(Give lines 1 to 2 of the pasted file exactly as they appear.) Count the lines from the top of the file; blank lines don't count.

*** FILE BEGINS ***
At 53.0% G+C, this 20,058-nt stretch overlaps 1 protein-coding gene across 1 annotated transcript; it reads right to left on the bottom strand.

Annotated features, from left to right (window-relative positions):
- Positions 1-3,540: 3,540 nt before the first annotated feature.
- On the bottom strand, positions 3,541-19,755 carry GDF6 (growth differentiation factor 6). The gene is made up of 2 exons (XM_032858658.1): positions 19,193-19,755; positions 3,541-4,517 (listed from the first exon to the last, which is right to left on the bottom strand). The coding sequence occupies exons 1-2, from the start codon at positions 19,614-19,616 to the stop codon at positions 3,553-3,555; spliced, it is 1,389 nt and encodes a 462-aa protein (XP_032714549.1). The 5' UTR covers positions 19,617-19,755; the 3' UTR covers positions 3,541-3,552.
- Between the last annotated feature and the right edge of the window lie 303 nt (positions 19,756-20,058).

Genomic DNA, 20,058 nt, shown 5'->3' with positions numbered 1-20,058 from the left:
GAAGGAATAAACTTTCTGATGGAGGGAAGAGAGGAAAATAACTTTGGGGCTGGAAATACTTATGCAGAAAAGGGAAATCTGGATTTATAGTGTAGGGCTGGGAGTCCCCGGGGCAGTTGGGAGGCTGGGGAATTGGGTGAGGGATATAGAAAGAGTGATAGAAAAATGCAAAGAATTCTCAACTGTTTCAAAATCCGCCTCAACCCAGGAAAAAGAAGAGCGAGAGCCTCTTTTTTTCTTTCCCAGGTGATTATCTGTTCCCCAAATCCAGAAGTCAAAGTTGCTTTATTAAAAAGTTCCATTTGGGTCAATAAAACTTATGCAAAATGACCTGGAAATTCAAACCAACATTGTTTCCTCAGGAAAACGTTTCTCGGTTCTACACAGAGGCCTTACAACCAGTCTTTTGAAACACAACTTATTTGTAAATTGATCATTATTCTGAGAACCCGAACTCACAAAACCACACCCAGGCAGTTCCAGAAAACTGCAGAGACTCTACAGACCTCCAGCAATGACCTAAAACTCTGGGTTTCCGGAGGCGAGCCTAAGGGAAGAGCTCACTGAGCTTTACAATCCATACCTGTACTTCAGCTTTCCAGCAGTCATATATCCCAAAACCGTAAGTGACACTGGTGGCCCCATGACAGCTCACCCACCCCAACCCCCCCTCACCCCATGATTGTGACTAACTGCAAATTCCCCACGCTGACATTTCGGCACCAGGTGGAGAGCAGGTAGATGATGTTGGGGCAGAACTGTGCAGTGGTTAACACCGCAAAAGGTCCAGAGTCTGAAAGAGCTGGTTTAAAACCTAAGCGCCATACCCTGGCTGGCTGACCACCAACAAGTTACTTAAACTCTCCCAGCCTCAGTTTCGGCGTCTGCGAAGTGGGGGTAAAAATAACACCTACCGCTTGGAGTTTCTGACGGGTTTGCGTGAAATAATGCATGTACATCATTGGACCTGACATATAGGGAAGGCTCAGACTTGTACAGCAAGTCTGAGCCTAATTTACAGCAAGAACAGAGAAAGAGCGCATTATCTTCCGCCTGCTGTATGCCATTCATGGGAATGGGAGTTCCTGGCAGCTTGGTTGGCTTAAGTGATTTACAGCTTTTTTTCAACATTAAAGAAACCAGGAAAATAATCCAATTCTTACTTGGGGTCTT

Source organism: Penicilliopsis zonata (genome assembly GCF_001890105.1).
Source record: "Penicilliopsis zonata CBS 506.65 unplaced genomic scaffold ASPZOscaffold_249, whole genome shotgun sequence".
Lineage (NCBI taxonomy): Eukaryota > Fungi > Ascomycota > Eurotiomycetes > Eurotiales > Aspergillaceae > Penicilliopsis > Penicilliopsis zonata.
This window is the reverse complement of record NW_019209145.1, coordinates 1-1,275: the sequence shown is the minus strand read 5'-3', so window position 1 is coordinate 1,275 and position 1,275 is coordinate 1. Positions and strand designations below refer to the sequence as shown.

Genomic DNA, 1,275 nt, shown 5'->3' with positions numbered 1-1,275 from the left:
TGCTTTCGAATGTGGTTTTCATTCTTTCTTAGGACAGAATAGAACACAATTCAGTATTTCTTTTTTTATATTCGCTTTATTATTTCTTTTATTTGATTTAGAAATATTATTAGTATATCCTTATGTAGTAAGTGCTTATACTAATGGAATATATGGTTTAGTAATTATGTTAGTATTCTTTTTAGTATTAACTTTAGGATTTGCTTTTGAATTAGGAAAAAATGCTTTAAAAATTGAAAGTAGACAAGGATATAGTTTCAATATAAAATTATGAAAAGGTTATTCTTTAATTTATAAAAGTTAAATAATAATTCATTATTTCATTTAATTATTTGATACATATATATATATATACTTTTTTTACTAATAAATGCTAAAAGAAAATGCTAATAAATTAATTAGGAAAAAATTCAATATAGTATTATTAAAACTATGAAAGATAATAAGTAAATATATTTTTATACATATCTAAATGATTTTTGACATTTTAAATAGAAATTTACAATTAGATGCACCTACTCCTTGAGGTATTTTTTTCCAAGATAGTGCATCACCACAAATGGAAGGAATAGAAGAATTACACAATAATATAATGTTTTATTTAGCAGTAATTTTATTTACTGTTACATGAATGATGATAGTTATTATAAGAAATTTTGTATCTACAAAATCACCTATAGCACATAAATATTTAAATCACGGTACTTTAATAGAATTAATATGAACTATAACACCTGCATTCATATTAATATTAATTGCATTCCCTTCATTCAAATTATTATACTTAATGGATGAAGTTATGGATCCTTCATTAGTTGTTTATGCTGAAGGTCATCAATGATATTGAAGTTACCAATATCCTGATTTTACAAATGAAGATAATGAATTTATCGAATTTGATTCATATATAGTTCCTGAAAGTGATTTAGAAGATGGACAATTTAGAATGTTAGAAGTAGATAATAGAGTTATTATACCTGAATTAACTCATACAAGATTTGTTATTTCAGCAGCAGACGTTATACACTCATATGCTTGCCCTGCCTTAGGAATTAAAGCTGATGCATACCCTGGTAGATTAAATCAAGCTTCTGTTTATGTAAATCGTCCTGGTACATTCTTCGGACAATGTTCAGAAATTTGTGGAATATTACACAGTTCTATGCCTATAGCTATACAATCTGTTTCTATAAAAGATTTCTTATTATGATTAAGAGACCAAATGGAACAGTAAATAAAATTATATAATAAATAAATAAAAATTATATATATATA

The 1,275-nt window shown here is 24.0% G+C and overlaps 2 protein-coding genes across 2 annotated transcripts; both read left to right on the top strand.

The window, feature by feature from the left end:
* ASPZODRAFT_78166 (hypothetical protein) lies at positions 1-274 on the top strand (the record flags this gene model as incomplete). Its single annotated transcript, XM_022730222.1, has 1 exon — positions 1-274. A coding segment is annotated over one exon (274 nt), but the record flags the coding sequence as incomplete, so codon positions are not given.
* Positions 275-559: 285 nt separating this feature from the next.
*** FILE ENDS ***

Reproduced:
At 53.0% G+C, this 20,058-nt stretch overlaps 1 protein-coding gene across 1 annotated transcript; it reads right to left on the bottom strand.

Annotated features, from left to right (window-relative positions):